During our meeting on campus I was told that most of the WSU students first experience of campus is on a tour. They said that the fountain was a regular meeting place for students.  As we walked about campus during the project meeting I saw lots of squirrels chasing each other, and birds flying about. I noticed that many of the buildings had a similar brick/tile pattern. All of these observations – and many more – were recorded in my notes.

Back at my studio I looked through my photos and my notes – and Sweeties notes – and I began drawing thumbnails for an overall design. Then I did research to determine the average-height of the characters to be included in the artwork and designing the overall crowd shape.  (In my last post, here, I wrote my tips for drawing crowds.)

Here are a few photos of me at work:

In this pic I’m consulting one of my “animal encyclopedias” and comparing height of various species and listing/drawing a possible grouping.  (Yes, that’s my dachshund on my lap ‘helping’ me work.)

CrowdSizeResearch

In the pic below I’m developing some of the characters that I’d settled on in the first photo. I did lots and lots of drawings of characters in order to settle what they’d be wearing, how they’d stand, who they’d be standing next to and what kind of expression they might have on their face.

CharacterDev72

Days, if not weeks, went by filled with regular work like what is photographed above. My “SCJ/WSU” sketchbook for this project is, by now, almost completely full of notes and sketches.

Here, for fun, is another page of sketches:

MoreCharacters72

As per my arrangement with Amanda The Editor I kept in touch with her and sent almost daily photos of my progress. Some of which she posted on the SCJ social media pages – and others she kept for possible posting later.

So I’ll stop this blog post here for now and see what Amanda The Editor does next. Besides it’s almost time for my supper.  But before I go here is a photo, taken during our on-campus meeting, of Sweetie, Me and Amanda The Editor.

3ofUs

 

 

fine art commission Bailey At The Lake

A Creative Life, animals in art, art commissions, art gallery, art techniques, artistic inspirations, Dogs in Art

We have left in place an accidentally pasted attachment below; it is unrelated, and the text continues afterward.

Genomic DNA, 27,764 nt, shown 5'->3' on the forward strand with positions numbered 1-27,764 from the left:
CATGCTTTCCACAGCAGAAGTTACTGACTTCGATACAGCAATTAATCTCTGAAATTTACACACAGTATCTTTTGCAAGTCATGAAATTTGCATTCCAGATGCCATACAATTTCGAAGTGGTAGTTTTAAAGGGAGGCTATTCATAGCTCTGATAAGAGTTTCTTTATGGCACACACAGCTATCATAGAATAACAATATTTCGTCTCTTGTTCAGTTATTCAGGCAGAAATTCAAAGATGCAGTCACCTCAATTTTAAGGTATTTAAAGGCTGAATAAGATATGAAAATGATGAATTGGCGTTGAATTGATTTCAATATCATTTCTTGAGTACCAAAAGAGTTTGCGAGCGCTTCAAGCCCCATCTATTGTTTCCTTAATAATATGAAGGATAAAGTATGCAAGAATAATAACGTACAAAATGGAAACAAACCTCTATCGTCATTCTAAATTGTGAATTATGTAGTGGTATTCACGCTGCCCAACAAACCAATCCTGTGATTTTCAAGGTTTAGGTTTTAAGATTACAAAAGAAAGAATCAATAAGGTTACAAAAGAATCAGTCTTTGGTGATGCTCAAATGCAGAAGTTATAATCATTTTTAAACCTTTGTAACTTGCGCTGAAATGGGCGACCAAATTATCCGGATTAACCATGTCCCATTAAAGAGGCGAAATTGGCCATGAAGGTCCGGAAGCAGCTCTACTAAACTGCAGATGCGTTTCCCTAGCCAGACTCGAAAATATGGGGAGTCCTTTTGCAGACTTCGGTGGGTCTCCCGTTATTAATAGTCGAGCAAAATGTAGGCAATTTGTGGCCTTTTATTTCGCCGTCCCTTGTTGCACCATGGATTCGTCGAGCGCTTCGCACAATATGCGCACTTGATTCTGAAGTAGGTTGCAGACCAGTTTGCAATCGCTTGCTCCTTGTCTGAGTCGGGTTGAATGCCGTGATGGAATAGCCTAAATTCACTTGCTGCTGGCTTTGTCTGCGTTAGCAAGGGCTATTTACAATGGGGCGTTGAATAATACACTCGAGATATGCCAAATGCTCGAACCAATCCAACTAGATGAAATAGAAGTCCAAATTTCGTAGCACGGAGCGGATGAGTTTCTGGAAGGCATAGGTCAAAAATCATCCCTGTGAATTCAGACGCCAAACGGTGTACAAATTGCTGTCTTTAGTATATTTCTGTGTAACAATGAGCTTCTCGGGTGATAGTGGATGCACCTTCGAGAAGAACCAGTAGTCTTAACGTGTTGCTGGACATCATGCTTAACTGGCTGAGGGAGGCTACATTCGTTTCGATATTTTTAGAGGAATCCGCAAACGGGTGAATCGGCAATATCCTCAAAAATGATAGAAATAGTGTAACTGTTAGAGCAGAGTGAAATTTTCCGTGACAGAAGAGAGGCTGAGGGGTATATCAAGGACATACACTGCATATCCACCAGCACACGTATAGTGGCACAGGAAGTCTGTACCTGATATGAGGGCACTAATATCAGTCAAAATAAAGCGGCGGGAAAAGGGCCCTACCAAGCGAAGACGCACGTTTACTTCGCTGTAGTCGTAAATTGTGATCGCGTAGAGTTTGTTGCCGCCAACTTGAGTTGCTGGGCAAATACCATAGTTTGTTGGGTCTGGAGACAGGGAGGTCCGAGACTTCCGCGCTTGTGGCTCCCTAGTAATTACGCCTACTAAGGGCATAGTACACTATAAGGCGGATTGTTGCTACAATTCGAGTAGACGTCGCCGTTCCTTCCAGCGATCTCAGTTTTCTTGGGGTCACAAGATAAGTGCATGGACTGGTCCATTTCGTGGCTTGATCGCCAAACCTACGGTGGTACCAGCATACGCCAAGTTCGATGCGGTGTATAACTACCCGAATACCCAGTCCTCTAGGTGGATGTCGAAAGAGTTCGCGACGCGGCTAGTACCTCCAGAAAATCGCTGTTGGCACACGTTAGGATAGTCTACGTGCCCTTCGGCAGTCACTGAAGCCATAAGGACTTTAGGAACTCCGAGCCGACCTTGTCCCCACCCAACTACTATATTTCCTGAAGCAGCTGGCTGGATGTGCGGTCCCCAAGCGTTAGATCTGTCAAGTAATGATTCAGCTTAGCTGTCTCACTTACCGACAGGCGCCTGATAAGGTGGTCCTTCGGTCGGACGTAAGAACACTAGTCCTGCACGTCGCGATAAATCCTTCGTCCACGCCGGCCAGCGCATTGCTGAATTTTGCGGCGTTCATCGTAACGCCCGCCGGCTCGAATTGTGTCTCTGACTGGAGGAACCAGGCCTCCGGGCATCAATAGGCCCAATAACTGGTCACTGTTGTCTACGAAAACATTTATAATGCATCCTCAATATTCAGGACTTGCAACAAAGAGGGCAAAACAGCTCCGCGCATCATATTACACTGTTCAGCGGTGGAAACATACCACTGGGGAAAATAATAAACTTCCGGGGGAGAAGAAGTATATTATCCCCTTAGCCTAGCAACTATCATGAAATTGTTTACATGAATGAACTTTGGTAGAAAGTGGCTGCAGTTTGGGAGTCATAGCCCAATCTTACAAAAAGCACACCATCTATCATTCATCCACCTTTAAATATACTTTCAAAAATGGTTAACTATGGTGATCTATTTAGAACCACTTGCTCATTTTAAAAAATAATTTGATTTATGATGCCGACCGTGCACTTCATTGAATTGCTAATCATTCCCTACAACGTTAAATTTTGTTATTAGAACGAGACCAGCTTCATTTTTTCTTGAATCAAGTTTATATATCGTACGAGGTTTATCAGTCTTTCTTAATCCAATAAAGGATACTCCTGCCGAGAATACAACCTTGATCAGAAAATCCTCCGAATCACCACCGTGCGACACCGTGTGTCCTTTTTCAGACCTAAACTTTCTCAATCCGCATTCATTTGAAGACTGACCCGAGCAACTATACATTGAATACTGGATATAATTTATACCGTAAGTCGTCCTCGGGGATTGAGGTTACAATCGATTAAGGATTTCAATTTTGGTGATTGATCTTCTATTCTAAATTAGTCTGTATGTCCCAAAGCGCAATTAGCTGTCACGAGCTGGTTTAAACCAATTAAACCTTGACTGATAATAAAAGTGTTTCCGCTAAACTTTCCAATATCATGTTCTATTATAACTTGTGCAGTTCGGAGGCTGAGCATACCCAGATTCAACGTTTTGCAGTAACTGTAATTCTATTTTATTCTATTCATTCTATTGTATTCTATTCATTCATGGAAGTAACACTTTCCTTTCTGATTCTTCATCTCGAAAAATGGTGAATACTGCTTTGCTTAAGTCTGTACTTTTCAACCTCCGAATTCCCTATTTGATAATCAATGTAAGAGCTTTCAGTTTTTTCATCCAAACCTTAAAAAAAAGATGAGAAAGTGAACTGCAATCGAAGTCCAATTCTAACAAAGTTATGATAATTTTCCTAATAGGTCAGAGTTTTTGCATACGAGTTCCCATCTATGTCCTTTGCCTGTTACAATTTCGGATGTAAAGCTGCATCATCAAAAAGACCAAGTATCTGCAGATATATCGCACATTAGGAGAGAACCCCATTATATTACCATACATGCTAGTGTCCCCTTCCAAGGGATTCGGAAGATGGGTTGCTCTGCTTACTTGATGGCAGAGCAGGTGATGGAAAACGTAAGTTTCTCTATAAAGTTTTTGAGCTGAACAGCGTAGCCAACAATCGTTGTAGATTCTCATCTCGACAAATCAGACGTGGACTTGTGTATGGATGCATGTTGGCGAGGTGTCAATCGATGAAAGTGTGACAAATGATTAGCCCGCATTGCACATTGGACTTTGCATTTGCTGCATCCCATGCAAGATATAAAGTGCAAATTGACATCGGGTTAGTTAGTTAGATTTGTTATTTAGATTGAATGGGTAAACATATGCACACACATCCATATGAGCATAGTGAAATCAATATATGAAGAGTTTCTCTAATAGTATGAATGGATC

Creating “Bailey At The Lake” By Sue Clancy

(this art commission project was handled by the Downtown Art & Frame gallery in Oklahoma)

Almost 9 years ago I did an art exhibit and someone saw it. Almost 9 years later they remembered my artwork and contacted me wanting me to do a portrait of their dog! (Lucky me!)  After conversation and photos were exchanged I did 2 sketches and some color samples. They selected one of my sketches and they liked the color scheme so I got started on the art!

I dyed handmade papers –  first for the color samples and then I dyed still more handmade papers for the “nuances” of color papers that would be cut up make up each element within the artwork.

Here’s a photo of me dying paper. Each handmade paper starts out white – the colors and patterns you’ll see I put onto the white paper using various processes. This paper dying process was repeated with many different colors using several different paper-dying techniques.  Only one photo of this process is here so I can keep this document brief.

DyeYellow72

Below is the “basic” color scheme that was approved.  Then I set about making dyed papers that were the same colors but shades lighter or darker than each of these.  So about 26 papers got dyed. (and a few extra)

Each paper was much larger than the area I intended to use it for because I layer multiple pieces on top of each other to build up the color.

ColorSwatches72

When all of the dyed papers were dry I cut out the overall basic shapes from each “local color”

DSC_0001 (4)

DSC_0002 (4)I glued each of those cut paper shapes to each other – and generally began the layering process….

DSC_0003 (4)

DSC_0004 (4)

Some paper layers go on top, others interlock with each other, some go behind and others on top of what’s on top – basically I design for both 2D and 3D space. To create this art work, I use an Xacto knife to cut out the shapes I need – sometimes scissors.  A tin tray holds the cut pieces – and I use a miniature spatula and several kinds of tweezers to position the paper shapes in the correct position…. Lots of archival glue and glue brushes are used… then a roller to roll it all flat.